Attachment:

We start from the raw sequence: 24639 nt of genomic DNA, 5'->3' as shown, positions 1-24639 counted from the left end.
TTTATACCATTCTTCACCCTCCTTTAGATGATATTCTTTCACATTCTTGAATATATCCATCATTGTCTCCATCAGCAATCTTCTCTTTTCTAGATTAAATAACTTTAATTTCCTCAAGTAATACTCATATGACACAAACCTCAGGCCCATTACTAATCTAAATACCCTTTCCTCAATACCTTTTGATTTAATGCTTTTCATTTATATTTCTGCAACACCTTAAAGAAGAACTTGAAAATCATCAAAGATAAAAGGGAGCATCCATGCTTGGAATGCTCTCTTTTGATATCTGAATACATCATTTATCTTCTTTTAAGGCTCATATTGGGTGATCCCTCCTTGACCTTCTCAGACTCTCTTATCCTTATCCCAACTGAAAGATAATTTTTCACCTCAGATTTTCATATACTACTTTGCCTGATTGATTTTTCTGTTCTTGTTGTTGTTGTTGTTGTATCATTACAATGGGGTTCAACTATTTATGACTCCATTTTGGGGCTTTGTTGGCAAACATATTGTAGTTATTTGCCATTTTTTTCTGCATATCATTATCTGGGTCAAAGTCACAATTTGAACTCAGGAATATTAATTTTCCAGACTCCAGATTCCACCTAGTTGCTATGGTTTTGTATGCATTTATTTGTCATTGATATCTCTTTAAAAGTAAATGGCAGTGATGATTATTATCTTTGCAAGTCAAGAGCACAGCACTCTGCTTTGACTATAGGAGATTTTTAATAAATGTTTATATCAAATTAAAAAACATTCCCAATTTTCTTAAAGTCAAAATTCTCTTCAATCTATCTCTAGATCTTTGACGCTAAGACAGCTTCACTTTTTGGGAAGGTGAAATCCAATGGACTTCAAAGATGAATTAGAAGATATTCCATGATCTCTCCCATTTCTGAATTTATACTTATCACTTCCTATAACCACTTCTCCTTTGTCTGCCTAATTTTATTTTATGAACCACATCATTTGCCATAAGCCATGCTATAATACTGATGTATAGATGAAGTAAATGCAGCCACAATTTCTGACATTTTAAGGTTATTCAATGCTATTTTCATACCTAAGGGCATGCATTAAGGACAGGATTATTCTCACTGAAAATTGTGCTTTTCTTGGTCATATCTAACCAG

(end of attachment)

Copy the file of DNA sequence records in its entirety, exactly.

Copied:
We start from the raw sequence: 24639 nt of genomic DNA, 5'->3' as shown, positions 1-24639 counted from the left end.
TTTATACCATTCTTCACCCTCCTTTAGATGATATTCTTTCACATTCTTGAATATATCCATCATTGTCTCCATCAGCAATCTTCTCTTTTCTAGATTAAATAACTTTAATTTCCTCAAGTAATACTCATATGACACAAACCTCAGGCCCATTACTAATCTAAATACCCTTTCCTCAATACCTTTTGATTTAATGCTTTTCATTTATATTTCTGCAACACCTTAAAGAAGAACTTGAAAATCATCAAAGATAAAAGGGAGCATCCATGCTTGGAATGCTCTCTTTTGATATCTGAATACATCATTTATCTTCTTTTAAGGCTCATATTGGGTGATCCCTCCTTGACCTTCTCAGACTCTCTTATCCTTATCCCAACTGAAAGATAATTTTTCACCTCAGATTTTCATATACTACTTTGCCTGATTGATTTTTCTGTTCTTGTTGTTGTTGTTGTTGTATCATTACAATGGGGTTCAACTATTTATGACTCCATTTTGGGGCTTTGTTGGCAAACATATTGTAGTTATTTGCCATTTTTTTCTGCATATCATTATCTGGGTCAAAGTCACAATTTGAACTCAGGAATATTAATTTTCCAGACTCCAGATTCCACCTAGTTGCTATGGTTTTGTATGCATTTATTTGTCATTGATATCTCTTTAAAAGTAAATGGCAGTGATGATTATTATCTTTGCAAGTCAAGAGCACAGCACTCTGCTTTGACTATAGGAGATTTTTAATAAATGTTTATATCAAATTAAAAAACATTCCCAATTTTCTTAAAGTCAAAATTCTCTTCAATCTATCTCTAGATCTTTGACGCTAAGACAGCTTCACTTTTTGGGAAGGTGAAATCCAATGGACTTCAAAGATGAATTAGAAGATATTCCATGATCTCTCCCATTTCTGAATTTATACTTATCACTTCCTATAACCACTTCTCCTTTGTCTGCCTAATTTTATTTTATGAACCACATCATTTGCCATAAGCCATGCTATAATACTGATGTATAGATGAAGTAAATGCAGCCACAATTTCTGACATTTTAAGGTTATTCAATGCTATTTTCATACCTAAGGGCATGCATTAAGGACAGGATTATTCTCACTGAAAATTGTGCTTTTCTTGGTCATATCTAACCAG